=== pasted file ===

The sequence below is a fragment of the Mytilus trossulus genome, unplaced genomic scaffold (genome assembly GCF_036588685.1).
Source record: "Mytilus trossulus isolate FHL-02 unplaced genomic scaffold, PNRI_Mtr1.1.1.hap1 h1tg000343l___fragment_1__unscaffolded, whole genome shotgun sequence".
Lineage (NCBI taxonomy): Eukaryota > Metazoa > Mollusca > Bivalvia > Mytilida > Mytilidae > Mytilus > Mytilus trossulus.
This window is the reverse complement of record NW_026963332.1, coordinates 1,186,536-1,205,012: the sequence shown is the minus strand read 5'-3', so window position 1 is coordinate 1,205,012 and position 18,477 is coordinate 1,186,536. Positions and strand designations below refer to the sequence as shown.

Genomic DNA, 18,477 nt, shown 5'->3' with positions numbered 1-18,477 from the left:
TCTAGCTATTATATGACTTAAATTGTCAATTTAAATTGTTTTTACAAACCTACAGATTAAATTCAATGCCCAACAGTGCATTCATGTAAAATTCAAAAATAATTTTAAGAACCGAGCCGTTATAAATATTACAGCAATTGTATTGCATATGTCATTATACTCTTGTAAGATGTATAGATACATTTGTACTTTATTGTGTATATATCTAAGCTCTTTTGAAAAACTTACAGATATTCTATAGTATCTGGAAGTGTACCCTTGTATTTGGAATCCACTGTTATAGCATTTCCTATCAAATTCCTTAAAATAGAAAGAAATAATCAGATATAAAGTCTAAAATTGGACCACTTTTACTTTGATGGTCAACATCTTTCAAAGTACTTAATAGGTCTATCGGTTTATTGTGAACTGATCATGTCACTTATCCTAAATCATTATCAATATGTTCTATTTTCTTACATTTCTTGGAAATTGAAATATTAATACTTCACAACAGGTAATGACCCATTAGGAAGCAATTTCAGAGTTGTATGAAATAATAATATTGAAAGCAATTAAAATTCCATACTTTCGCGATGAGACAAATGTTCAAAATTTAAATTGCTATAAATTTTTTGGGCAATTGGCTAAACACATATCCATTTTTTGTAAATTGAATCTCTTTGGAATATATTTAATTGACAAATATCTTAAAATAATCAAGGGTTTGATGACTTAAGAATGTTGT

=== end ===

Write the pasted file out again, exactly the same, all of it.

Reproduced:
The sequence below is a fragment of the Mytilus trossulus genome, unplaced genomic scaffold (genome assembly GCF_036588685.1).
Source record: "Mytilus trossulus isolate FHL-02 unplaced genomic scaffold, PNRI_Mtr1.1.1.hap1 h1tg000343l___fragment_1__unscaffolded, whole genome shotgun sequence".
Lineage (NCBI taxonomy): Eukaryota > Metazoa > Mollusca > Bivalvia > Mytilida > Mytilidae > Mytilus > Mytilus trossulus.
This window is the reverse complement of record NW_026963332.1, coordinates 1,186,536-1,205,012: the sequence shown is the minus strand read 5'-3', so window position 1 is coordinate 1,205,012 and position 18,477 is coordinate 1,186,536. Positions and strand designations below refer to the sequence as shown.

Genomic DNA, 18,477 nt, shown 5'->3' with positions numbered 1-18,477 from the left:
TCTAGCTATTATATGACTTAAATTGTCAATTTAAATTGTTTTTACAAACCTACAGATTAAATTCAATGCCCAACAGTGCATTCATGTAAAATTCAAAAATAATTTTAAGAACCGAGCCGTTATAAATATTACAGCAATTGTATTGCATATGTCATTATACTCTTGTAAGATGTATAGATACATTTGTACTTTATTGTGTATATATCTAAGCTCTTTTGAAAAACTTACAGATATTCTATAGTATCTGGAAGTGTACCCTTGTATTTGGAATCCACTGTTATAGCATTTCCTATCAAATTCCTTAAAATAGAAAGAAATAATCAGATATAAAGTCTAAAATTGGACCACTTTTACTTTGATGGTCAACATCTTTCAAAGTACTTAATAGGTCTATCGGTTTATTGTGAACTGATCATGTCACTTATCCTAAATCATTATCAATATGTTCTATTTTCTTACATTTCTTGGAAATTGAAATATTAATACTTCACAACAGGTAATGACCCATTAGGAAGCAATTTCAGAGTTGTATGAAATAATAATATTGAAAGCAATTAAAATTCCATACTTTCGCGATGAGACAAATGTTCAAAATTTAAATTGCTATAAATTTTTTGGGCAATTGGCTAAACACATATCCATTTTTTGTAAATTGAATCTCTTTGGAATATATTTAATTGACAAATATCTTAAAATAATCAAGGGTTTGATGACTTAAGAATGTTGT